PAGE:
Jun Kaneko – Plate, 1982

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© the Artist. Photograph by R. H. Hensleigh and Tim Thayer.

Jun Kaneko

Plate, 1982

Born 1942, Nagoya, Japan; Cranbrook Academy of Art, Artist-in-Residence and Head, Department of Ceramics, 1979–1986;
Glazed and stained stoneware
25 ¼ x 20 ¼ x 3 ¼ inches
Gift of the Artist
CAM 1984.19

Born in Japan, Jun Kaneko has spent his adult life in the United States, a duality he merges in his work. While Artist-in-Residence at Cranbrook Academy of Art, he made huge eight-foot-tall monoliths, smaller sculptures of eccentric form, and plates that were sculptures on the wall rather than plaques or pottery. His work explores issues such as surface painting and physical density, pattern and abstract expression, repetition and disintegration. The vertical orientation of this plate confines the pattern of dots more tightly than a horizontal format would, introducing the tension of the upright. The stoneware body is stained black, then dotted with red glaze circles covered in dark circles, the red making a halo around the shiny darks. Chance determines their exact form, while their regular patterned order is the opposite. The polka dots continue off the edge of the plate indicating they are part of a modular system, conceptually endless in some of the rows. The balancing of opposites is key to the energy of a Kaneko sculpture.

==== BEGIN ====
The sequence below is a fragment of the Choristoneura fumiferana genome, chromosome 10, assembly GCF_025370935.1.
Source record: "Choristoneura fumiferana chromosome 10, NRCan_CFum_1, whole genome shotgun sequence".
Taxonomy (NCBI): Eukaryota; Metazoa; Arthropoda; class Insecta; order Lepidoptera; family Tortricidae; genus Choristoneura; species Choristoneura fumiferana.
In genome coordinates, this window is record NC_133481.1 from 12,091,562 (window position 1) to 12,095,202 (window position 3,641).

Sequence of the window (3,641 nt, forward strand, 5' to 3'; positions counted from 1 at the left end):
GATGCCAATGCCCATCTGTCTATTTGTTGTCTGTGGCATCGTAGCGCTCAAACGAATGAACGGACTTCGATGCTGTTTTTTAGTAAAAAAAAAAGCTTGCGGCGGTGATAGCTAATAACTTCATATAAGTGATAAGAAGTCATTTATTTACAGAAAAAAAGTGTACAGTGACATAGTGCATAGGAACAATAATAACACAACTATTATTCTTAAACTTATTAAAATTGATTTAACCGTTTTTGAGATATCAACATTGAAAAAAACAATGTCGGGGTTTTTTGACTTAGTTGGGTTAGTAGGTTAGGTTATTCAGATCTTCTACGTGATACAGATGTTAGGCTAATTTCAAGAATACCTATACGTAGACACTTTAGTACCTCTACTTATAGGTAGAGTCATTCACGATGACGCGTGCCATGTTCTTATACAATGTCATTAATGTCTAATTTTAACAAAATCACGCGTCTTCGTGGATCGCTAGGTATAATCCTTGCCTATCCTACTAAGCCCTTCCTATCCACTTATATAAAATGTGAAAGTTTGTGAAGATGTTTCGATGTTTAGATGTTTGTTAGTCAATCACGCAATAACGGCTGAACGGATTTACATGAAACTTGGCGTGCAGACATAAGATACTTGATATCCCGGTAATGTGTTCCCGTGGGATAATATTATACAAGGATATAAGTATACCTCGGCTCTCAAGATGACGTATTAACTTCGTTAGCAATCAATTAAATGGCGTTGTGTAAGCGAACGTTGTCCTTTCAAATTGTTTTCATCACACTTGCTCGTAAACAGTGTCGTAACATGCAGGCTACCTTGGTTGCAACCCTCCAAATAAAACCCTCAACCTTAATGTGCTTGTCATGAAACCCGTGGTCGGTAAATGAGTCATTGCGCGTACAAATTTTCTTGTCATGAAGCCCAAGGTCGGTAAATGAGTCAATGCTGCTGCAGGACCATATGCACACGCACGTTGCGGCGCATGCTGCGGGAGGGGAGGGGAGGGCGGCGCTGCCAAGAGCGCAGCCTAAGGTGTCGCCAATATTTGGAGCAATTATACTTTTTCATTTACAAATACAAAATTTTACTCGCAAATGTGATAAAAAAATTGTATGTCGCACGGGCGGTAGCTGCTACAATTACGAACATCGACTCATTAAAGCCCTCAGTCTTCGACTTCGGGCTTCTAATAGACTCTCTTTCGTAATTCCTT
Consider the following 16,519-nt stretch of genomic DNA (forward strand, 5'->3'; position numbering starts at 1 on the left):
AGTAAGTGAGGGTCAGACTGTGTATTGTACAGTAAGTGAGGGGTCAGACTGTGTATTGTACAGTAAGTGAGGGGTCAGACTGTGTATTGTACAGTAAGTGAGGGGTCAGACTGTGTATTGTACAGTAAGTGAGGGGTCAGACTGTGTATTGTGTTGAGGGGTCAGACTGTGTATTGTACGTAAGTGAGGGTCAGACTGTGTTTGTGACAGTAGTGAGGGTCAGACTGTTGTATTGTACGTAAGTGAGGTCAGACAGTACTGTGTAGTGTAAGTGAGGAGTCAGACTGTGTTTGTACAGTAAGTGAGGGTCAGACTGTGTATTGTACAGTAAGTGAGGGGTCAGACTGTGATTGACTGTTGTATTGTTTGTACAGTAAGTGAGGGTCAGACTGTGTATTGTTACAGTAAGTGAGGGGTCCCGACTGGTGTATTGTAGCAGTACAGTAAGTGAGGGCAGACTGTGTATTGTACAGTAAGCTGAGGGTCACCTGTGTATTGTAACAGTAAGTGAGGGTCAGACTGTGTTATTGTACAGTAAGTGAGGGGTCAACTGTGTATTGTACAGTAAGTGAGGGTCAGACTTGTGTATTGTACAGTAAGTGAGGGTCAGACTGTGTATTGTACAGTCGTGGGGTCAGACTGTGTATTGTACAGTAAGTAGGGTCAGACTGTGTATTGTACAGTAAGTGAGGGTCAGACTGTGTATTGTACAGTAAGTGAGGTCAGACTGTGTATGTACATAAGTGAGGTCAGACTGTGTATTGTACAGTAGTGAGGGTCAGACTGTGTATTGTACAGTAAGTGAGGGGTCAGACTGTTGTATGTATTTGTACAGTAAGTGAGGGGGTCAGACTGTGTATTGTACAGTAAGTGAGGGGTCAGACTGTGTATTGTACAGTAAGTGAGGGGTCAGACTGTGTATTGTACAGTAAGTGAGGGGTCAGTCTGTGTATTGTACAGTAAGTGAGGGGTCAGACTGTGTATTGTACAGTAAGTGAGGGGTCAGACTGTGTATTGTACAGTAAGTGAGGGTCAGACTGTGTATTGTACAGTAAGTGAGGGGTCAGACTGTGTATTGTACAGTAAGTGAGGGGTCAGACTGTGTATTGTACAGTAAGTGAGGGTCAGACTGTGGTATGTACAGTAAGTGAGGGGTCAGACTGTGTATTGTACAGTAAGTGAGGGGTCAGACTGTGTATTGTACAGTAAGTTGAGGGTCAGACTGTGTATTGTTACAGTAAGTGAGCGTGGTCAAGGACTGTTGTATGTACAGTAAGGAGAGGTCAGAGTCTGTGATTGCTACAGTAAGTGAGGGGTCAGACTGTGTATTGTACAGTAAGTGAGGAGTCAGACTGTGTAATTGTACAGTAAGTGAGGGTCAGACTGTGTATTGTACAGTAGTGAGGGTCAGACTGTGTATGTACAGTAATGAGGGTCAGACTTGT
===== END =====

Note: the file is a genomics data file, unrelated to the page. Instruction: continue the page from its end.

Marsha Miro
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Category(s): Ceramics; Sculpture

Decade(s): 1980s

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